| Shane T. McCoy, U.S. Navy; Creative Commons

Missing Ex-Guantanamo prisoner arrested in Venezuela

An ex-Guantanamo prisoner who vanished this summer in Uruguay has been arrested in Venezuela, easing concerns that the avowed jihadist was planning to attack the Olympic Games in Brazil. 

Jihad Ahmed Mustafa Diyab, a Syrian national, was "arrested last Tuesday by the Bolivarian Intelligence Service of Venezuela," according to a Spanish-language statement from the Uruguayan Consulate in Venezuela. Diyab had been living in Uruguay since 2014. Prior to that, he was known as Inmate 722 at Guantanamo Bay.

Diyab was arrested carrying a Uruguayan refugee passport and identity card, in addition to "a box of drugs," according to the consulate. His former lawyer confirmed his arrest to AMI Newswire. 

Diyab was released from Guantanamo to Uruguay in 2014 but disappeared in the middle of June, sparking fears that the admitted al-Qaida supporter intended to attack the Olympic Games in neighboring Brazil. The missing man resurfaced July 26 in Venezuela, where he briefly visited the Uruguayan consulate. Once outside the consulate, Diyab was captured, the former lawyer said.

"He was arrested by Venezuelan police agents," said Jon Eisenberg, who represented Diyab in an unresolved court case stemming from Diyab's time in Guantanamo. "Now he is being held by SEBIN," the Bolivarian National Intelligence Service in Venezuela.

Diyab originally was captured by Pakistani police in April 2002 during a raid on an al-Qaida safe house in Lahore, and soon was transferred to U.S. custody, according to a U.S. military memorandum.

The secret 2008 memo, made public by Wikileaks, was signed by then-Rear Admiral Mark Buzby, who at the time commanded Joint Task Force Guantanamo. The task force runs the prison, known as Gitmo, which is located on the U.S. Navy's portion of Cuba.

Diyab was a forger who had been sentenced to death in absentia in Syria, "probably for his terrorist activities [there]," the 2008 Buzby memo stated.

At the time, Guantanamo authorities believed Diyab to be untrustworthy.

"Detainee’s account [of his activities] is assessed to be only partially truthful," Buzby wrote in his memo. "Detainee has provided fairly consistent accounts, however, he has feigned physical ailments, refused to repeat his answers, and provided incomplete data."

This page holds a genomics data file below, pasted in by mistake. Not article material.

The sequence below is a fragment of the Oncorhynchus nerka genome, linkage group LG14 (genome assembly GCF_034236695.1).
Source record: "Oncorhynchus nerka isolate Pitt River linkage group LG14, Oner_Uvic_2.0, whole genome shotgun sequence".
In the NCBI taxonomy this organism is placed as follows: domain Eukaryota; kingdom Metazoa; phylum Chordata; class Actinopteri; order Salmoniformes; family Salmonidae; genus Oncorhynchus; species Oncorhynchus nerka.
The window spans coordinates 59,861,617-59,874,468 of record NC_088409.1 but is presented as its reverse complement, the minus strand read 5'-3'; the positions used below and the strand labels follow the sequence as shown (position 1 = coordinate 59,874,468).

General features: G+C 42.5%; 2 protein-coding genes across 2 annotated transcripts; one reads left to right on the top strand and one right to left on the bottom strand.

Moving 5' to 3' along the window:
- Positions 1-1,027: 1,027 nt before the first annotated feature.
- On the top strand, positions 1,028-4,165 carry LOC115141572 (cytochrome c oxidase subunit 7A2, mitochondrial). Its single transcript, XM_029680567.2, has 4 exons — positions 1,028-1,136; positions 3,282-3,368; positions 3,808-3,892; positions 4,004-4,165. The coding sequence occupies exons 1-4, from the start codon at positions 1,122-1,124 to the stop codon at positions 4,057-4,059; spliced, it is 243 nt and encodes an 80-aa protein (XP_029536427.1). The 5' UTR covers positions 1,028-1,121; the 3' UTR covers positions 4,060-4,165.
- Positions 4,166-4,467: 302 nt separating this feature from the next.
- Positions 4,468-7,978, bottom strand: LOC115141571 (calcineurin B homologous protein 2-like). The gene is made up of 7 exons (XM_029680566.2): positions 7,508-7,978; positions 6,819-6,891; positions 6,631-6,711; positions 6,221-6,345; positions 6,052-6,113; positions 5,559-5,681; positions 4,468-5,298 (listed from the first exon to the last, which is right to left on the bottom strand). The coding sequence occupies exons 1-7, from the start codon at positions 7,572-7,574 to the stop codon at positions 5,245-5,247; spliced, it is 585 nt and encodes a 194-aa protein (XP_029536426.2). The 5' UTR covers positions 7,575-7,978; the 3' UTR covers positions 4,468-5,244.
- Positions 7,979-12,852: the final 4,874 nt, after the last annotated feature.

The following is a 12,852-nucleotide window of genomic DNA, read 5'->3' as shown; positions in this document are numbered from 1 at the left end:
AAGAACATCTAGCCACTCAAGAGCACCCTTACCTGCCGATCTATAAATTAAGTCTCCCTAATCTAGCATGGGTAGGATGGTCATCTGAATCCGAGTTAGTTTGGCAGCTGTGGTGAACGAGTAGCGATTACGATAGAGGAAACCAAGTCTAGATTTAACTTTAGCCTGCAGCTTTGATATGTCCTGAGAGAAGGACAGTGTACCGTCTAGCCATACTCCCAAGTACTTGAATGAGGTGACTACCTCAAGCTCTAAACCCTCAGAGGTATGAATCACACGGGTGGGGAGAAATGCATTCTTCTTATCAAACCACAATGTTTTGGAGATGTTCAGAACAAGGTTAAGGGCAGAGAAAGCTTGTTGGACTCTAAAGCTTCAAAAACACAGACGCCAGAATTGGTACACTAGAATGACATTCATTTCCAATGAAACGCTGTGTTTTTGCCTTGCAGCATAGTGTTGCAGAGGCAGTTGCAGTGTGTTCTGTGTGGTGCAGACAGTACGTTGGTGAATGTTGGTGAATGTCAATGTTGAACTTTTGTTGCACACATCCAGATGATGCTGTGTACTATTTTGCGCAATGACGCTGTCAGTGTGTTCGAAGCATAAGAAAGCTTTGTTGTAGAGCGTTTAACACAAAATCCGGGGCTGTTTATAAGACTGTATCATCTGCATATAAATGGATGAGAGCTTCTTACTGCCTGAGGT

Diyab was labelled high risk, and "likely to pose a threat to the US, its interests, and allies," Buzby wrote.

Four years following that assessment, Diyab - who had been described in 2008 as being in "fair health" - was released to Uruguay as part of the Obama Administration's  efforts to shutter the prison.

American lawmakers were outraged by the move as recently as last month.

Rep. Ed Royce (R-CA), chairman of the House Foreign Affairs Committee, believed that Uruguay was particularly unsuited to keep track of the six Gitmo prisoners released into its care. "This committee sounded the alarm about Uruguay’s lack of legal framework and critical resources to prevent travel outside the country," said Royce at a July 7 hearing. "The result? Last month, Jihad Diyab disappeared from Uruguay."

Speculation about Diyab's plan to continue waging holy war intensified when he turned up in Venezuela. 

The former inmate arrived at the Uruguayan consulate asking to travel to Turkey, "or to a third country other than Uruguay," consular officials said in a statement. Diyab claimed that he wanted to reunite with his family, the statement said.

The travel request amounted to an "attempt to return to terrorist hotspots in the Middle East," according to a statement on the Royce committee website.

Far from being a high-risk operative in fair health, though, Diyab is a broken man, Eisenberg told AMI Newswire. "He is a physical and emotional wreck."

The damage stems from being repeatedly force-fed while on hunger strike in captivity at Gitmo, said the lawyer, who represented Diyab in an effort to compel the U.S. government to release a series of classified tapes of the force-feedings.

Diyab is so debilitated from imprisonment that he now walks on crutches, Eisenberg said.

Diyab complained of orthopedic problems before arriving at Guantanamo, though, and did not suffer debilitating injuries in prison, said an official who worked the prison during Diyab's detention. "He was deceitful in prison and I expect him to be deceitful now," said the official, who requested anonymity. 

Eisenberg described Diyab as too enfeebled to carry out Islamist terror attacks of the kind that have been erupting throughout this summer in Europe, Africa, and the United States.

"I can understand how someone who didn't know about Diyab's current physical and emotional condition would be alarmed," Eisenberg said. "Anyone who understood his true condition would not be alarmed. He is not going to return to the battlefield."

Diyab reportedly remains in custody in Venezuela, where authorities have given no indication of what happens next, nor where he will go.

The Embassy of Venezuela in Washington, D.C. did not respond to repeated requests for comment.